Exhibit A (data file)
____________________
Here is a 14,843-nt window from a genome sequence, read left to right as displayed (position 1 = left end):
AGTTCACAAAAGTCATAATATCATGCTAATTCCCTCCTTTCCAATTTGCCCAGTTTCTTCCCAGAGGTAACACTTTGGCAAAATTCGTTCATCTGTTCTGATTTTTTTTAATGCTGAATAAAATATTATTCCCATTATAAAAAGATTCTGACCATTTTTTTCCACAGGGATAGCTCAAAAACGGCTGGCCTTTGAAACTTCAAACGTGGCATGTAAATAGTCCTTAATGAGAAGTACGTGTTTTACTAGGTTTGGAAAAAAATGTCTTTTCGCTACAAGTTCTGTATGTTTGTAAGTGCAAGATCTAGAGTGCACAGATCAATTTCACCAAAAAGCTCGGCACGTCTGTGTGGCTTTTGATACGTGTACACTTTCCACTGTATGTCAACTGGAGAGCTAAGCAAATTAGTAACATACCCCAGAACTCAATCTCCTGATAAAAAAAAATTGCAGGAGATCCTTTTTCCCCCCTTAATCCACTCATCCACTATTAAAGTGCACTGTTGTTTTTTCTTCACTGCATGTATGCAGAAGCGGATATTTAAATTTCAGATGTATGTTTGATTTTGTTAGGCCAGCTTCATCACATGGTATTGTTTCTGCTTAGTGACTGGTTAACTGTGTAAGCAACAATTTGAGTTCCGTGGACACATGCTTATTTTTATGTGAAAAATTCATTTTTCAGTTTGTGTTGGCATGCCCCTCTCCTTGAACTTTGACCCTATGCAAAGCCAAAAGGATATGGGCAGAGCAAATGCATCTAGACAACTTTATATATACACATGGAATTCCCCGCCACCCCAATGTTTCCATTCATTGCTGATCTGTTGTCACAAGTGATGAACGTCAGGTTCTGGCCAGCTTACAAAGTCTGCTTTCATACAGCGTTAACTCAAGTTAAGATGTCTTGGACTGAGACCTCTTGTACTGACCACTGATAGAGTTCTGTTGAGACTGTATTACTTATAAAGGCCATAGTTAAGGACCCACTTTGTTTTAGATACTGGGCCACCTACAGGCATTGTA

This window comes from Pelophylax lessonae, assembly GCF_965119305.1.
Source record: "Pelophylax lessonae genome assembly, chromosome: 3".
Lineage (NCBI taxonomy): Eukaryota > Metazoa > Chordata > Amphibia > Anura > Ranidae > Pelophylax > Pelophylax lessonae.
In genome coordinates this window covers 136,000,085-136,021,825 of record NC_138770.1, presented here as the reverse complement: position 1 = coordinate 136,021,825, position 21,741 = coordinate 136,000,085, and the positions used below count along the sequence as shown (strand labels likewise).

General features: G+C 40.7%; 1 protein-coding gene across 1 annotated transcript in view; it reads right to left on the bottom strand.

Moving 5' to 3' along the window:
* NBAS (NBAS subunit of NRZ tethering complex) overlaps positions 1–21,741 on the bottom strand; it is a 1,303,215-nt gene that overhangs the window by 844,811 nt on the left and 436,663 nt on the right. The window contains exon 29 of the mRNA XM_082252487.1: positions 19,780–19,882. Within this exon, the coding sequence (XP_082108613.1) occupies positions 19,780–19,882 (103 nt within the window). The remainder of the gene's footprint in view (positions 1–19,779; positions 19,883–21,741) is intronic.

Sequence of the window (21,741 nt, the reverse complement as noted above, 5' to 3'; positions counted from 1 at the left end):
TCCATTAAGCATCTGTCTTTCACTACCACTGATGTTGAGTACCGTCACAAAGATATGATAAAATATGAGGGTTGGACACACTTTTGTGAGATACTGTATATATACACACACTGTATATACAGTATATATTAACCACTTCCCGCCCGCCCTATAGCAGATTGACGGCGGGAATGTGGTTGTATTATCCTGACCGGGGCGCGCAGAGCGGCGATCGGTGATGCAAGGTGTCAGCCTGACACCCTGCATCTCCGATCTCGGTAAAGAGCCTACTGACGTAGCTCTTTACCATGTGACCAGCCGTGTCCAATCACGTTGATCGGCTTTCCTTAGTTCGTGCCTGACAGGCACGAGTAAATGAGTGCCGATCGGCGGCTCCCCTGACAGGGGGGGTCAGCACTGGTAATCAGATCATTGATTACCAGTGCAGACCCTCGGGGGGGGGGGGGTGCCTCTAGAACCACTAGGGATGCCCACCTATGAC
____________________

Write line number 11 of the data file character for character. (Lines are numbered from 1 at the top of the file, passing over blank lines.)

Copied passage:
TCCATTAAGCATCTGTCTTTCACTACCACTGATGTTGAGTACCGTCACAAAGATATGATAAAATATGAGGGTTGGACACACTTTTGTGAGATACTGTATATATACACACACTGTATATACAGTATATATTAACCACTTCCCGCCCGCCCTATAGCAGATTGACGGCGGGAATGTGGTTGTATTATCCTGACCGGGGCGCGCAGAGCGGCGATCGGTGATGCAAGGTGTCAGCCTGACACCCTGCATCTCCGATCTCGGTAAAGAGCCTACTGACGTAGCTCTTTACCATGTGACCAGCCGTGTCCAATCACGTTGATCGGCTTTCCTTAGTTCGTGCCTGACAGGCACGAGTAAATGAGTGCCGATCGGCGGCTCCCCTGACAGGGGGGGTCAGCACTGGTAATCAGATCATTGATTACCAGTGCAGACCCTCGGGGGGGGGGGGGTGCCTCTAGAACCACTAGGGATGCCCACCTATGAC